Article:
A post Today on Sophos Caught my attention and I decided to take a look at this myself. So, I went to the website, http://androidarmour.com/, to invastigate further. This is one big scam and I don't think it will take too long for most to catch on. As it stands now it looks like only Sophos and Eset detect these, but I doubt it wont be long before they all do. Just like the article said it deep scans every file on your device by sending each one over to Virus Total, a FREE scanning site by the way, then it charges you 99 cents a week for a service which you could do for free.  While this could be beneficial it sets your phone up to all kind of weird things like deletion of false positives by any of the numerous scanners on Virus Total, some of which are specialized to the needs of a few corporations.  But what the Sophos article didn't explain in-depth is that it also sets you up to have your private info leaked all over the internet.
What Virus Total does, which by the way is owned by Google, is publicly scan a file against all active virus scanners in it's database.  It also saves all files submitted in a massive "malware" database for "private" use by security professionals. So, you just got those naked pics for your boyfriend or girlfriend and saved them on your phone with "Android Armour" installed, or even worse (yes worse then that!!!) you saved an earnings report to work on at lunch or you used your phone with a credit card machine to pay your bills. So, now all of those files are now owned by Virus Total, Google, and every other security company or professional that pays Virus Total for access to downloads.  I hope you don't mind a bunch of geeks in an office somewhere goggling over your girls naked chest while your leaked earnings report causes stocks to plummet and your credit card info is being used to make a purchase at Macy's. While that's an extreme example, any company that claims to be a security company and an anti-malware company needs to tell you what they do with your data if they take it all.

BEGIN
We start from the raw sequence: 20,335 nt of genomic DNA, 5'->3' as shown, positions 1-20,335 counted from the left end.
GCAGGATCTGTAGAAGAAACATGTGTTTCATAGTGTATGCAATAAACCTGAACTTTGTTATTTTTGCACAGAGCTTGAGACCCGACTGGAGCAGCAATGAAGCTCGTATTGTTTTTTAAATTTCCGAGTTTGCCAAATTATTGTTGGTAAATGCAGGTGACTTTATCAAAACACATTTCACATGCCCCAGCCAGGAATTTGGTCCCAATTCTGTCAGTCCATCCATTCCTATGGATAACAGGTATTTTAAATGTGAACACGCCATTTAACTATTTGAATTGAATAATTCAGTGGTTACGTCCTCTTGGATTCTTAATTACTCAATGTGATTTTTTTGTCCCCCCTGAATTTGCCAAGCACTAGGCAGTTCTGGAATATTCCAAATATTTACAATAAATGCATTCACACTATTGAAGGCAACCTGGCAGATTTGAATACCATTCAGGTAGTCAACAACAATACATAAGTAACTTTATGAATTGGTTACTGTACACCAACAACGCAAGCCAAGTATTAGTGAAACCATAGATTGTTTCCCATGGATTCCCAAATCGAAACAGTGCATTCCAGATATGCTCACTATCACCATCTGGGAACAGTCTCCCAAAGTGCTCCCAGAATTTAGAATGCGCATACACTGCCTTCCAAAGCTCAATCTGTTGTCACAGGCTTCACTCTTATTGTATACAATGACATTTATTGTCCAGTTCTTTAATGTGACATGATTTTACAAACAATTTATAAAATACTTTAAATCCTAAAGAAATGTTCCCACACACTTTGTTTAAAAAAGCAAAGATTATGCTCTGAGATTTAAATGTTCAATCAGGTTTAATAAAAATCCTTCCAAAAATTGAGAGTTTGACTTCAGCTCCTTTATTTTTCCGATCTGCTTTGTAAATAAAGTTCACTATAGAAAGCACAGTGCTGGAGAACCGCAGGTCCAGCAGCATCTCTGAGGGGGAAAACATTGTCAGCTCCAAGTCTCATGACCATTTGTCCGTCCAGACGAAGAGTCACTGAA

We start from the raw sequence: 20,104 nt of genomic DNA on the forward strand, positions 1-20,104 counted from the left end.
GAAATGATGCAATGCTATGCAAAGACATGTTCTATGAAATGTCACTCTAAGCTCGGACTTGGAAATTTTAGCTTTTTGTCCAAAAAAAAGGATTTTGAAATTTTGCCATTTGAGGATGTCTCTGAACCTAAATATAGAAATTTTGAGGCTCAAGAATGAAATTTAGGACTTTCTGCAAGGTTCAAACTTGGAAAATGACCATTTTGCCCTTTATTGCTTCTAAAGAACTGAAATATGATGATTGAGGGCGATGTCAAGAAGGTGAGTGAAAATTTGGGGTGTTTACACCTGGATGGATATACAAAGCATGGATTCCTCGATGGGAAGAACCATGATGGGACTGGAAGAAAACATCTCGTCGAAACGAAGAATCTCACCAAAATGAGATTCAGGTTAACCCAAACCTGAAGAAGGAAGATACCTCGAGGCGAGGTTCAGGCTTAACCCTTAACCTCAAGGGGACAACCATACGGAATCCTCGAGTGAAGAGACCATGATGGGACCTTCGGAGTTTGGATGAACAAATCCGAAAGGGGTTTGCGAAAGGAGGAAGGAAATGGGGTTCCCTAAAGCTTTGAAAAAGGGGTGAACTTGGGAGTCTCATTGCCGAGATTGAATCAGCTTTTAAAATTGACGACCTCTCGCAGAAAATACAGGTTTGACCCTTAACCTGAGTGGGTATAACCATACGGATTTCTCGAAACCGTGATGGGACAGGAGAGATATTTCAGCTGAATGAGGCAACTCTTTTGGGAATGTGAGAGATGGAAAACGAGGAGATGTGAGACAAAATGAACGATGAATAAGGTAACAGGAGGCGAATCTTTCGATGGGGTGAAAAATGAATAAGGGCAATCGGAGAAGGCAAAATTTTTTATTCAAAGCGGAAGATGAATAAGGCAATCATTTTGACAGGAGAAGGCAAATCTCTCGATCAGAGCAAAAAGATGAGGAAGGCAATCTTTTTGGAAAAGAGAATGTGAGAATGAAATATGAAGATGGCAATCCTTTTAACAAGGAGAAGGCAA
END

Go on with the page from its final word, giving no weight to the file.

So... they are just sending data to another security company, one owned by Google, non the less and this still could be beneficial and very time saving to have my files scanned against every major AV company there is, right? No, what Sophos either field to mention or didn't notice is that your personal information is also being tracked and sent to an advertiser at https://mixpanel.com/.  Check out what mixpanel does in this mashable article.

To check out this APK yourself, you can download it from here.  This is an uncensored link diretly to the malware page, so don't actually install it on your device. It can be a real pain to uninstall as it requires admin privileges. Don't worry about the animation, it's all for show, and whatever you do, don't pay for the service. The service is an "opt-out" where you get billed then have to reduce to the free one within a certain amount of time and the only way to stop billing is...

“Your AndroidArmour.com Premium Account will continue in effect unless and until you cancel your premium Account or we terminate it. You must cancel your Premium Account before it renews each month, as applicable, in order to avoid billing of the next month’s to your credit card. If you wish to cancel your Premium Account you may do so by calling Customer Support: 1-800-910-6786.”

Stay safe out there

Remember to stay safe and stay protected out there.
You can get all the best security software for your Android, PC, or anything else at Amazon for cheap.